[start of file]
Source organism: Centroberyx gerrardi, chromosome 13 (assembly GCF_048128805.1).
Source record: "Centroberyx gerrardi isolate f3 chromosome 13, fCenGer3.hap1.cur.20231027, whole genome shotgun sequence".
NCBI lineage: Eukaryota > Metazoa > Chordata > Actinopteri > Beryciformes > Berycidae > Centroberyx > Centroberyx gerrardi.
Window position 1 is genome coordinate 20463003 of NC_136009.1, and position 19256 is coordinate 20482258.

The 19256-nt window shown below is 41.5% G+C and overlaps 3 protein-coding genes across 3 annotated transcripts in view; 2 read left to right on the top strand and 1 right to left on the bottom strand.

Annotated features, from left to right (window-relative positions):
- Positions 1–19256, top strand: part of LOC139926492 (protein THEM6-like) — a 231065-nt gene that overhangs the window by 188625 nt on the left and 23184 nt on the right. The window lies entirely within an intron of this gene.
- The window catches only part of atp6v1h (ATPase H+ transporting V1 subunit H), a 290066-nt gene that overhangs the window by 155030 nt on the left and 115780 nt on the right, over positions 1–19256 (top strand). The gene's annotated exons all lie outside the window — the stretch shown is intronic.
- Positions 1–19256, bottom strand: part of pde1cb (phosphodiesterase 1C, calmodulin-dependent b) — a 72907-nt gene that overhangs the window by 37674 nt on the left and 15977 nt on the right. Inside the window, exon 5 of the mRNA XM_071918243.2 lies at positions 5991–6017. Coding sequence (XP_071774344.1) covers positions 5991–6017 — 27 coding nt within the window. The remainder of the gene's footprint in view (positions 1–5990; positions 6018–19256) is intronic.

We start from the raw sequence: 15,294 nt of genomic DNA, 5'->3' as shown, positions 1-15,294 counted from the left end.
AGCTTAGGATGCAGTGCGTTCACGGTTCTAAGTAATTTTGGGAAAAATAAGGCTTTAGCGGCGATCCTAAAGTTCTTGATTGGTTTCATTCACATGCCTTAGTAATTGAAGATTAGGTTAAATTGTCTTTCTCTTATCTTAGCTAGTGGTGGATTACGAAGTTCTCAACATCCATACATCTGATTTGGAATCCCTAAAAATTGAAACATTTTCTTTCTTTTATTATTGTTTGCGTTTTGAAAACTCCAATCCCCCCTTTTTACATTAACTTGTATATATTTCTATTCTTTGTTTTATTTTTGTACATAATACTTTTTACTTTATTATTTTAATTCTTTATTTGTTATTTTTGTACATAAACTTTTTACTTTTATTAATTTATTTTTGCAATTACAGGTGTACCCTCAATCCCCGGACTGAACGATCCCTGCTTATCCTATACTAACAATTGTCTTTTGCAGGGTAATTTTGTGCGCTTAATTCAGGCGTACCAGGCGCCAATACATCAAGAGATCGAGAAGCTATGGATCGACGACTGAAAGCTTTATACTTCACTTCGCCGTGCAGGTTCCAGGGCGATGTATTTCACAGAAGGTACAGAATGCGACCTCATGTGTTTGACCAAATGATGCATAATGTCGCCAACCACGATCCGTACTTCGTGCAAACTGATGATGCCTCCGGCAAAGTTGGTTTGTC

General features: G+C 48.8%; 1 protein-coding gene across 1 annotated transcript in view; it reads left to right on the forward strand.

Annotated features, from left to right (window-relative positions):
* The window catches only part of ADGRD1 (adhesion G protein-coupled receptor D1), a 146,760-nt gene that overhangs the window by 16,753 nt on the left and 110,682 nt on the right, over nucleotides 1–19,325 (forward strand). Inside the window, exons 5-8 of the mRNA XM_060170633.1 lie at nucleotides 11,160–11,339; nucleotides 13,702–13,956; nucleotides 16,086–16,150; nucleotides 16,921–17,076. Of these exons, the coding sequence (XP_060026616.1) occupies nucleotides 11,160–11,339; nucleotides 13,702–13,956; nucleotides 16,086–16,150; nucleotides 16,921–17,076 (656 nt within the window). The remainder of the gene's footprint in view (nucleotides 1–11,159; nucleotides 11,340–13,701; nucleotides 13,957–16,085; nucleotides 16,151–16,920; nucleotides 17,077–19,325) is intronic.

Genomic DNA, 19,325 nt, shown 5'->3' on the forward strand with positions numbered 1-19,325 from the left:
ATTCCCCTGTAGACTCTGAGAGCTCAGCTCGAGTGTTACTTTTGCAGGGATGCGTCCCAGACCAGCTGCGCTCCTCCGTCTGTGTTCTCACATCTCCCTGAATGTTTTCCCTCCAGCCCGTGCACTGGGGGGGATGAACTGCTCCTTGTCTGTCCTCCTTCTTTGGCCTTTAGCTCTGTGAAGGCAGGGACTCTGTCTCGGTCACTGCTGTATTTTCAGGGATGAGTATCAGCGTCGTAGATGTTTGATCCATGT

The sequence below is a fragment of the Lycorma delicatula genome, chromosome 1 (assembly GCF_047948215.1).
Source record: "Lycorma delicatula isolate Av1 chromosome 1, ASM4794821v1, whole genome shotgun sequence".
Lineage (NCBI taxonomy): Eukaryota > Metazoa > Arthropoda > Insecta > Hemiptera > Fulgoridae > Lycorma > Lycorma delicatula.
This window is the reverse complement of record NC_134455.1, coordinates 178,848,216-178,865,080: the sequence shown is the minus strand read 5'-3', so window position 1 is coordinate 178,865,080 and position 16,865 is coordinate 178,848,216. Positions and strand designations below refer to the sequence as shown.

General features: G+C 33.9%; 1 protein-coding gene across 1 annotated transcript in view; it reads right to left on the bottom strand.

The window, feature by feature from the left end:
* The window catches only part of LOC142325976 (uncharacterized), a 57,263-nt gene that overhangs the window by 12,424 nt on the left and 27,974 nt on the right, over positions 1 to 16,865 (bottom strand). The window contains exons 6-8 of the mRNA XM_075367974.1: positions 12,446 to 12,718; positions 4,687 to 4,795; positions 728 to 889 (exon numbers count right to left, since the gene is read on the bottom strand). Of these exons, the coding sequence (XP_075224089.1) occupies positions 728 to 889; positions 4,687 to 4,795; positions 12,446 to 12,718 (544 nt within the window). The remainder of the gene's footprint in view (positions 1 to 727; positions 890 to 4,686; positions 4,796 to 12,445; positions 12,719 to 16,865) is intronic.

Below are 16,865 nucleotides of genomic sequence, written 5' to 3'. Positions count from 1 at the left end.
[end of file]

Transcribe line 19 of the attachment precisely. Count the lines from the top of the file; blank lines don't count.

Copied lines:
Lineage (NCBI taxonomy): Eukaryota > Metazoa > Arthropoda > Insecta > Hemiptera > Fulgoridae > Lycorma > Lycorma delicatula.